Abstracts Volume 30, No. 1

MACHIAVELLI, A MAN OF 'HIS' TIME: R.B.J. WALKER AND THE PRINCE Colin Hoadley

This paper is a critique of R.B.J. Walker's The Prince and the 'Pauper' from a post-structural perspective. Specifically Walker, based on Quentin Skinner, John Pocock, Michel Foucault and Jacques Derrida establishes, through the language and concepts that become attached to his work, what 'postmodernity' means, so that it becomes certain/determined. Moreover, he reads Machiavelli and finds a correspondence between the meaning he established and the author, and not with the Realist concepts, which Machiavelli is traditionally associated with. In other words, through a juxtaposition of language and postmodern themes, Walker claims an 'authentic' postmodernity and that Machiavelli himself is postmodern through finding evidence of this in the text. As a consequence, Walker downplays instead of supplements these authors' contributions, and so detracts from the context of his own vision. This paper is not, therefore, an indictment of Walker's work, but an affirmation of its calling and an insistence that it is still valid/relevant. To engage a critical work critically, is to carry on the tradition of criticism it began.

WHY INTERNATIONAL RELATIONS HAS FAILED AS AN INTELLECTUAL PROJECT AND WHAT TO DO ABOUT IT Barry Buzan and Richard Little

Despite its many successes, International Relations has failed as an intellectual project. As it has widened away from inter-state relations towards non-state actors and transnational relations it has effectively become the study of humankind as a whole. Its logical role is thus to act as a kind of meta-discipline, linking together the macro sides of the other social sciences and history. Yet while IR touts its multi-disciplinarity, and imports ideas from other disciplines, it exports virtually nothing, and makes little impact outside its own borders. Wallerstein's world-systems theory, despite its manifest shortcomings, has totally outperformed IR's concept of international systems in this role, in the process demonstrating what could and should be done by IR. Two major reasons for IR's failure are: the alienation from world history caused by an excessively Westphalian conception of international systems; and the loss of interest in grand theory caused by a passion for theoretical atomisation. With its openness to world history and its theoretical pluralism, the English School points a way out of this self-isolation, albeit one that itself needs more work.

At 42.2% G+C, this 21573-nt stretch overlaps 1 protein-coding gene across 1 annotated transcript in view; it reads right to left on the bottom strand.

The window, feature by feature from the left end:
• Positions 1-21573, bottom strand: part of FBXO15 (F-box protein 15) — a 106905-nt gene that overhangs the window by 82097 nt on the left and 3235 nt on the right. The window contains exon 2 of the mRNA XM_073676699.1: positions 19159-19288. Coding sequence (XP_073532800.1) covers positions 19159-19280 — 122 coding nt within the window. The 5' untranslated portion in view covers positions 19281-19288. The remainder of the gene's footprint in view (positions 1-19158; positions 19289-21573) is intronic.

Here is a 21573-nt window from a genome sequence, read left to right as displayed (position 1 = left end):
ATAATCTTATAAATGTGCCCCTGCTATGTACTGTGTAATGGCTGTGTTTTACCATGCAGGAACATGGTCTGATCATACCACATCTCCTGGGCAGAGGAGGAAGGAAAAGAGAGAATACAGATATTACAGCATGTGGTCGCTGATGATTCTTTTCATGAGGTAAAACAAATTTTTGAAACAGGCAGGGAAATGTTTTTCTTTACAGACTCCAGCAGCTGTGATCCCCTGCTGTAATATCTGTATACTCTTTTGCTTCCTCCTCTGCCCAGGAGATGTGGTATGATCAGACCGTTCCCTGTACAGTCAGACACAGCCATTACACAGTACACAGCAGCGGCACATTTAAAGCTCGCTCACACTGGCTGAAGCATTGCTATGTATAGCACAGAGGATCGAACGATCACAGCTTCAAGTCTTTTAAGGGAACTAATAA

GLOBAL LIBERAL GOVERNANCE: BIOPOLITICS, SECURITY AND WAR Michael Dillon and Julian Reid

This paper forms part of our continuing exploration of the diverse character of global liberal governance as a form of global biopolitics. Here we are concerned to draw attention to the ways in which global biopolitics deploys force and violence. We argue that global biopolitics operates as a strategic game in which the principle of war is assimilated into the very weft and warp of the socio-economic and cultural networks of biopolitical relations and that in the process it has been developing a form of biopolitical strategic discourse. Biopower is however in the process of moving from the carceral to the molecular via the digital. We therefore also observe how a common biophilosophical strategic interest in the initiation and the manipulation of life, seeking to govern it through the laws of connectivity, network forms of organisation and reproduction, has been engendered by the confluence of the digital and the molecular revolutions. We trace this development through noting its impact on the biopolitical strategic discourse characteristic of the liberal way of war, in particular its current Revolution in Military Affairs, and how the emergence of network society has been paralleled by the emergence of network-centric warfare.

SOCIOLOGICAL INVESTIGATIONS: INSTRUMENTAL, LEGITIMIST AND COERCIVE INTERPRETATIONS OF INTERNATIONAL SOCIETY Tim Dunne